“You can’t be serious.”
Meria laughed, her voice as harsh as a crow squawking, and Willimgard let her, smiling indulgently. (Behind him, he was fairly sure that Alighierie was massaging her temples.) Only when she was quite done did he speak again:
“I am entirely serious, of course.”
She looked at him, still half-grinning; apparently she found the idea of his telling the truth just as funny, or maybe it was the idea of the thing in general.
“I think your girlfriend’s gonna dump you in protest if you mean it.”
Alighierie’s aura of offended propriety intensified so much that Willimgard could have sworn his skin was prickling with the force of it.
“She won’t. I’m certain that she will have faith in my decision.”
From the way Alighierie coughed behind him, that faith was rather shaky, but Willimgard magnanimously chose to ignore it and focus instead on his conversation with Meria. He knew Alighierie well, after all—she would eventually come around to his point of view.
“So then what gives?” Meria turned and walked a few paces down the ramparts, stilettos ringing against the ancient stone. “This isn’t another one of those silly learn responsibility, it builds character! exercises, is it?”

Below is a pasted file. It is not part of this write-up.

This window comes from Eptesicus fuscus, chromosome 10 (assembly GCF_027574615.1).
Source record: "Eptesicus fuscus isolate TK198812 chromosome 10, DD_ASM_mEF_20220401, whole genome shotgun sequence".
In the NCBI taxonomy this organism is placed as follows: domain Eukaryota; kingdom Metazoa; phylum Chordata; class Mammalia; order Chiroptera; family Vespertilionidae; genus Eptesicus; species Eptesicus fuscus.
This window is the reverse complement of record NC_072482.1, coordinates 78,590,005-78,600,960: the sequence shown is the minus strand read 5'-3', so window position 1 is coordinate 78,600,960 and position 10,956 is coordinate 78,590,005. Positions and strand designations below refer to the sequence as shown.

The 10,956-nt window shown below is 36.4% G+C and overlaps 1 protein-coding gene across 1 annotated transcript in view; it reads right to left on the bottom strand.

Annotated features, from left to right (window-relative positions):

“At least not entirely.” She knew him so well, and if he was a fool to be pleased by that fact then he was a happy fool. “You’re the most capable among everyone at my disposal, and the captains of the twelve Orders already have more than enough on their plates for the foreseeable future.”
Meria half-turned so that she could stare at him over her shoulder. Her expression was as blank as it ever got, and her eyes were wide and intense, making her look like an especially curious child.
“I don’t want this kingdom to become sedentary again. If the people aren’t kept moving, kept thinking, then the social order will simply shake down to where it was before the Nightmare, and all the old problems will come back. As a sovereign, I owe them more than that. You can keep the Knight Kingdom young, keep it adapting.
“And beyond that—you are my sword; you are my right arm. I would entrust this role to no other.”
Meria pivoted to face him and crossed her arms, still giving him that curious look.
Willimgard felt Alighierie’s hand pat at his shoulder, and when he glanced toward her she was stepping forward to stand next to him.
“What milord means is that—within reason, mind you—he is giving you free rein to turn the country upside down,” she said evenly.
Meria’s eyebrows went up. And up. And then she started to grin again.
“You can’t take this back no matter how much you wind up regretting it,” she trilled, and her face was positively alight with wicked-looking glee. And before Willimgard or Alighierie could say anything, she whirled on her heel and was prancing off down the balustrade.
“Our new grand marshal,” Alighierie sighed, and gave him a look.
Willimgard just smiled. “She’ll be perfect.”